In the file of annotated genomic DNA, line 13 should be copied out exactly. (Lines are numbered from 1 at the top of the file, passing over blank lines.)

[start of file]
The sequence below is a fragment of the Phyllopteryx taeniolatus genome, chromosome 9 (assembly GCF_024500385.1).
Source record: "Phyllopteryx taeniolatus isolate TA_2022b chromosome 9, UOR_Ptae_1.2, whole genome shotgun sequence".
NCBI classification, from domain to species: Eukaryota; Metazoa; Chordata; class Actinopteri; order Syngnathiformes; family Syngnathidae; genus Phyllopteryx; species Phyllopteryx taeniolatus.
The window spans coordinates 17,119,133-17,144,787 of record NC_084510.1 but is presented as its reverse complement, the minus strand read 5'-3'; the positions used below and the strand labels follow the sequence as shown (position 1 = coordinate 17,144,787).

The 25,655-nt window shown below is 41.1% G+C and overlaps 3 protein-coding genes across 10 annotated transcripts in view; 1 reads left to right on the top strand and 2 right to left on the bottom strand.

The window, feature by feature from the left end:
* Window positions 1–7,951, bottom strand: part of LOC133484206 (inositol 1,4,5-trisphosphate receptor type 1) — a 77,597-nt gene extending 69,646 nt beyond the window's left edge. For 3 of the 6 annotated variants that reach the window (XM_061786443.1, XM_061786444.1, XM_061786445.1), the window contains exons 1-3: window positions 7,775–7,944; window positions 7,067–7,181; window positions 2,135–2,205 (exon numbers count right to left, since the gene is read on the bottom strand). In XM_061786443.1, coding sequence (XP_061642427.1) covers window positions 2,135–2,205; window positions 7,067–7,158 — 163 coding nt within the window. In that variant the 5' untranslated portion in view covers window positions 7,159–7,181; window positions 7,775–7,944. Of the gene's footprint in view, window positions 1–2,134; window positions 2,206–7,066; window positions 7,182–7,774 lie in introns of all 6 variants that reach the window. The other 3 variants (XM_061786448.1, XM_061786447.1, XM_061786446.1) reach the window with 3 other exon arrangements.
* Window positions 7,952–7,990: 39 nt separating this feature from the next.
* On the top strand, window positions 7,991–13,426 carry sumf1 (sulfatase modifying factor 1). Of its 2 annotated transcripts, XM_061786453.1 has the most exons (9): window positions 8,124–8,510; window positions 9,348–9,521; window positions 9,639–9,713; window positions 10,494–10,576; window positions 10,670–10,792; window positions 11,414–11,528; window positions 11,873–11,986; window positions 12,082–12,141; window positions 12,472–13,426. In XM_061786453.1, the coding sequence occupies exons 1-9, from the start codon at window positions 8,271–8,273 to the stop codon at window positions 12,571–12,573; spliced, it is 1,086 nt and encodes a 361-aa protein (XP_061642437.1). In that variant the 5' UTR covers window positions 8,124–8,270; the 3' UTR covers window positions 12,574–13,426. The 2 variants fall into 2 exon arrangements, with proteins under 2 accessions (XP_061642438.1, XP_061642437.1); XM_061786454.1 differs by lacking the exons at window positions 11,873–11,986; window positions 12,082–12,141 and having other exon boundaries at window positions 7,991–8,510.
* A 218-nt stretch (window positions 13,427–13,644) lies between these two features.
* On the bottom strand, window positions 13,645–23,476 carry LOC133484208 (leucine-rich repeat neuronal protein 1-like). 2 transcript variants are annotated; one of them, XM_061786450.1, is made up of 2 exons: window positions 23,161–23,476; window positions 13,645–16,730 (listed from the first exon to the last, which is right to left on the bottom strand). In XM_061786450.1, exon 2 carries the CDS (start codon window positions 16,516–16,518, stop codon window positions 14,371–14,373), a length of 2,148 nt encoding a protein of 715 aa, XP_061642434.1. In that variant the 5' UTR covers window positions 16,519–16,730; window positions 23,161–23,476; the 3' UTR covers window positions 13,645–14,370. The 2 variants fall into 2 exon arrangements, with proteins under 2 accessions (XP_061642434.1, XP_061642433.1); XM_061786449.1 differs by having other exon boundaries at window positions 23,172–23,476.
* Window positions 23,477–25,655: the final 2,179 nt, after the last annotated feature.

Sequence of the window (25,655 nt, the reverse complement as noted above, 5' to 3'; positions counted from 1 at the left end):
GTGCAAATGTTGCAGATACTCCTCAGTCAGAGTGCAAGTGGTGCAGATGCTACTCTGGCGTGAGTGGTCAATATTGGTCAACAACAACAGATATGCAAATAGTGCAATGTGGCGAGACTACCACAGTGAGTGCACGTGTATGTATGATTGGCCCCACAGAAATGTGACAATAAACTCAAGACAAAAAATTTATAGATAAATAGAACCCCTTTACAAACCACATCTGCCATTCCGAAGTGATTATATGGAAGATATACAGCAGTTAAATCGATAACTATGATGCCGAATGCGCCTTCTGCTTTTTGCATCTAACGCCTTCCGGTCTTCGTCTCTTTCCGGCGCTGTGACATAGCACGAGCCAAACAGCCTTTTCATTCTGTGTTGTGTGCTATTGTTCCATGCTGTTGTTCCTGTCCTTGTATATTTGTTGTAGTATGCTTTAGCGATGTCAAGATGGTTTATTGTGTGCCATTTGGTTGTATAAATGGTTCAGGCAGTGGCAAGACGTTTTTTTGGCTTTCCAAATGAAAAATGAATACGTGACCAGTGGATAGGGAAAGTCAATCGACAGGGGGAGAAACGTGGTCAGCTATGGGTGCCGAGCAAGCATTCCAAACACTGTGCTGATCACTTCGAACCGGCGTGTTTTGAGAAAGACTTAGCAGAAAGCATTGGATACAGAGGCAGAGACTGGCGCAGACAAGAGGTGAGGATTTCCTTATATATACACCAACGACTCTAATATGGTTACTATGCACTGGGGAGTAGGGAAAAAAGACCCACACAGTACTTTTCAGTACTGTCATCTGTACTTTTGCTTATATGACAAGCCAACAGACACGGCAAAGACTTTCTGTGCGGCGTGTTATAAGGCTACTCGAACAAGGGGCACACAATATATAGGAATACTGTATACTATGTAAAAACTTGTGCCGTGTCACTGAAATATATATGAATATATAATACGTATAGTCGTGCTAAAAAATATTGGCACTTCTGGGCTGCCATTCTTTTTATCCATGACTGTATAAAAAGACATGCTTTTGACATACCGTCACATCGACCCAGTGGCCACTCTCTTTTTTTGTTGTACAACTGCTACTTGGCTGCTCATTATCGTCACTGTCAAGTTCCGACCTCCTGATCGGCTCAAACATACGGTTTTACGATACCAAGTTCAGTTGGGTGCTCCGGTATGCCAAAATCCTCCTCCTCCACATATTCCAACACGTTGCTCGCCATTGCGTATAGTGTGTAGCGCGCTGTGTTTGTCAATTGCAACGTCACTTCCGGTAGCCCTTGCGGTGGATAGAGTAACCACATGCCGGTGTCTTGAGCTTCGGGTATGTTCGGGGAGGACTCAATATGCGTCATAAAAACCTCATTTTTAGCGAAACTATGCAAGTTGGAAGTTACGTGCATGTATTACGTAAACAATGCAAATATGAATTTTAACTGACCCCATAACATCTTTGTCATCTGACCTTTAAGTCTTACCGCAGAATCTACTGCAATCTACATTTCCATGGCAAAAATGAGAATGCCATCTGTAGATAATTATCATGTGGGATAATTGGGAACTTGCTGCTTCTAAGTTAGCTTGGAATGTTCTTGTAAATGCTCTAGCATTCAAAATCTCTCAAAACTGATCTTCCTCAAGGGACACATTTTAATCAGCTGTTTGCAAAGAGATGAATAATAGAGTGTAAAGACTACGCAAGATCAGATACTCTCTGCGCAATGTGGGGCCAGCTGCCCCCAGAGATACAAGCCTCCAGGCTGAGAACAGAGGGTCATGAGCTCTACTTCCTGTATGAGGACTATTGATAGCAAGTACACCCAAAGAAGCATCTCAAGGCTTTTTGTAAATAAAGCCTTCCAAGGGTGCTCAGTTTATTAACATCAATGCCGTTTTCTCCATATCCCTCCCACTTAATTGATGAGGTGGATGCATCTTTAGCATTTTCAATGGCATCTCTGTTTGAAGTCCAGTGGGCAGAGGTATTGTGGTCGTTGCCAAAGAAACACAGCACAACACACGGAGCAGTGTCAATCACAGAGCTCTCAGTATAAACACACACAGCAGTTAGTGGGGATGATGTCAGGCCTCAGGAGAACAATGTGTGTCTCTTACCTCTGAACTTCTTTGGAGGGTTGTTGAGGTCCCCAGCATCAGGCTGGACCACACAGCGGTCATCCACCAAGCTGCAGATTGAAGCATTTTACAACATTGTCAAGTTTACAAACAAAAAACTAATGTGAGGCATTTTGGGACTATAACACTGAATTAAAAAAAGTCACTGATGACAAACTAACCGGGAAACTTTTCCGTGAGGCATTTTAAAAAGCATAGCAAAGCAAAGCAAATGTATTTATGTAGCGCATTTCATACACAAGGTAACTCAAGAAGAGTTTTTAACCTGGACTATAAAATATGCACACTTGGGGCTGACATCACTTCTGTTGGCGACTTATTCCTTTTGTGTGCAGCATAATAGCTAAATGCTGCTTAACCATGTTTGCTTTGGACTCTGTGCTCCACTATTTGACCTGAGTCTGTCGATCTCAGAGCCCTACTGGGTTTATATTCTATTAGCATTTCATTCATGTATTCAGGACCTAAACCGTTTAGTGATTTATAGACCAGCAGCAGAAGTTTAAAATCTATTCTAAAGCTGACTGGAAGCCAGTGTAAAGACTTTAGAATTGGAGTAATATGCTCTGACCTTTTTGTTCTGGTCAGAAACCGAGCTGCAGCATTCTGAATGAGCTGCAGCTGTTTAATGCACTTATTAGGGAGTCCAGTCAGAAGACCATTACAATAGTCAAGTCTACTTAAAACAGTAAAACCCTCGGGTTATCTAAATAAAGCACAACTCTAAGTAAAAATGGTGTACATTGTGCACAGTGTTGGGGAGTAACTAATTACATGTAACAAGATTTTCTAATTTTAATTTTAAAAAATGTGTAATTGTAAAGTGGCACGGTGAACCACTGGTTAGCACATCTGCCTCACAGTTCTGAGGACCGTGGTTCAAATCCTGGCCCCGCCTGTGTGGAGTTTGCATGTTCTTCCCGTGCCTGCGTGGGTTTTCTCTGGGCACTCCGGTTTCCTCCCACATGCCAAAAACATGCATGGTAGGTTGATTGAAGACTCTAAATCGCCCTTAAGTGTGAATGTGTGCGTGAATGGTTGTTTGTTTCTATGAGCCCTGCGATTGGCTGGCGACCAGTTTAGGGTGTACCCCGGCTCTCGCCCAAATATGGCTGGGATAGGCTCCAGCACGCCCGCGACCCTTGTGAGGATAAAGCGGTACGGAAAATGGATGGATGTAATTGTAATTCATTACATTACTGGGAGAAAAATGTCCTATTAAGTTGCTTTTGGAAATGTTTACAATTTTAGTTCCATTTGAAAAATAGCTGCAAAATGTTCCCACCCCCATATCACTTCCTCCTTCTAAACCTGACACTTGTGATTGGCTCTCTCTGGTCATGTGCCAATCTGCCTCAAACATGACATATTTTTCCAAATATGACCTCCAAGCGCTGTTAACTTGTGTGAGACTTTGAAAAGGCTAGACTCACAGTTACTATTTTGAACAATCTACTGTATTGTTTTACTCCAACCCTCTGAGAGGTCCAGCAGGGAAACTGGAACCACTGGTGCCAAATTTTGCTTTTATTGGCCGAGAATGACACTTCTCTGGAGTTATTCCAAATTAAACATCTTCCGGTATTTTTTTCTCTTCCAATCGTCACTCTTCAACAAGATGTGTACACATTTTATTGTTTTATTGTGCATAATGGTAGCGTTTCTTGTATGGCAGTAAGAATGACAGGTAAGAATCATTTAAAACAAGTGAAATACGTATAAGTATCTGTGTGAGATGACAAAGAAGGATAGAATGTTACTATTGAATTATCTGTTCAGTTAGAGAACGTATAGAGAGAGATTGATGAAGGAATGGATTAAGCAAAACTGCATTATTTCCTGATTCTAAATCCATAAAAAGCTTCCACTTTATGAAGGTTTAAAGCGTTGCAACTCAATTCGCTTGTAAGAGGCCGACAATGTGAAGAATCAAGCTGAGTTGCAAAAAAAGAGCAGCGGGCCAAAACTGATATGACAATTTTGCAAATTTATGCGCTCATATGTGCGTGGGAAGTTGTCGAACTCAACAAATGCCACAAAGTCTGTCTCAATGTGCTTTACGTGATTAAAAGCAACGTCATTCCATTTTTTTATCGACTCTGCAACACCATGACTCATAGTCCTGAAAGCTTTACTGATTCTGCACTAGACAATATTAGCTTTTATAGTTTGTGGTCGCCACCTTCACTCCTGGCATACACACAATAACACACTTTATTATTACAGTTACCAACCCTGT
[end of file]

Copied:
Sequence of the window (25,655 nt, the reverse complement as noted above, 5' to 3'; positions counted from 1 at the left end):